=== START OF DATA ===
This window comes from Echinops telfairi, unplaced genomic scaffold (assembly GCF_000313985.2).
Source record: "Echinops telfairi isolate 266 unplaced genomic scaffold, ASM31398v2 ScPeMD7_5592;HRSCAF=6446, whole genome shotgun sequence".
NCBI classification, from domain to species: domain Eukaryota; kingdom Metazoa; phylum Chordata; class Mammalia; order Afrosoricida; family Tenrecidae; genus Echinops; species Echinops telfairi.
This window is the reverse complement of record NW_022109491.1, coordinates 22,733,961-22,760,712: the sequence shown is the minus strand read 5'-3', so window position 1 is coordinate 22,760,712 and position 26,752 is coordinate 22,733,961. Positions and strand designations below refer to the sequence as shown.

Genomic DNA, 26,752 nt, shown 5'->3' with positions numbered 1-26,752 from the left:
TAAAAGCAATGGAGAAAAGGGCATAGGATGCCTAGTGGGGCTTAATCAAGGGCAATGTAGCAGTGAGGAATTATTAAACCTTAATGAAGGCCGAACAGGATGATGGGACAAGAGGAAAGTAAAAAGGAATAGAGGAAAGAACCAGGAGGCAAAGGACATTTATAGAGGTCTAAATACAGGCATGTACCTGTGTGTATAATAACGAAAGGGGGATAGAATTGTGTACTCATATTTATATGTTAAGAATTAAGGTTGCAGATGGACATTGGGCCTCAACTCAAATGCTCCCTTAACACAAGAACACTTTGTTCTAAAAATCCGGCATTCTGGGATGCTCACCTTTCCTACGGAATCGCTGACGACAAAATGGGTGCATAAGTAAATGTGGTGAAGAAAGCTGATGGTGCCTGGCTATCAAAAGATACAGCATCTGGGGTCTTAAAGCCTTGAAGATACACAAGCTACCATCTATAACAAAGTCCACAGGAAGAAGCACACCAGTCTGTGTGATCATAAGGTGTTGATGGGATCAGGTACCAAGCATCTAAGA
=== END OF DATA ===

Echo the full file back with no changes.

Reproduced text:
This window comes from Echinops telfairi, unplaced genomic scaffold (assembly GCF_000313985.2).
Source record: "Echinops telfairi isolate 266 unplaced genomic scaffold, ASM31398v2 ScPeMD7_5592;HRSCAF=6446, whole genome shotgun sequence".
NCBI classification, from domain to species: domain Eukaryota; kingdom Metazoa; phylum Chordata; class Mammalia; order Afrosoricida; family Tenrecidae; genus Echinops; species Echinops telfairi.
This window is the reverse complement of record NW_022109491.1, coordinates 22,733,961-22,760,712: the sequence shown is the minus strand read 5'-3', so window position 1 is coordinate 22,760,712 and position 26,752 is coordinate 22,733,961. Positions and strand designations below refer to the sequence as shown.

Genomic DNA, 26,752 nt, shown 5'->3' with positions numbered 1-26,752 from the left:
TAAAAGCAATGGAGAAAAGGGCATAGGATGCCTAGTGGGGCTTAATCAAGGGCAATGTAGCAGTGAGGAATTATTAAACCTTAATGAAGGCCGAACAGGATGATGGGACAAGAGGAAAGTAAAAAGGAATAGAGGAAAGAACCAGGAGGCAAAGGACATTTATAGAGGTCTAAATACAGGCATGTACCTGTGTGTATAATAACGAAAGGGGGATAGAATTGTGTACTCATATTTATATGTTAAGAATTAAGGTTGCAGATGGACATTGGGCCTCAACTCAAATGCTCCCTTAACACAAGAACACTTTGTTCTAAAAATCCGGCATTCTGGGATGCTCACCTTTCCTACGGAATCGCTGACGACAAAATGGGTGCATAAGTAAATGTGGTGAAGAAAGCTGATGGTGCCTGGCTATCAAAAGATACAGCATCTGGGGTCTTAAAGCCTTGAAGATACACAAGCTACCATCTATAACAAAGTCCACAGGAAGAAGCACACCAGTCTGTGTGATCATAAGGTGTTGATGGGATCAGGTACCAAGCATCTAAGA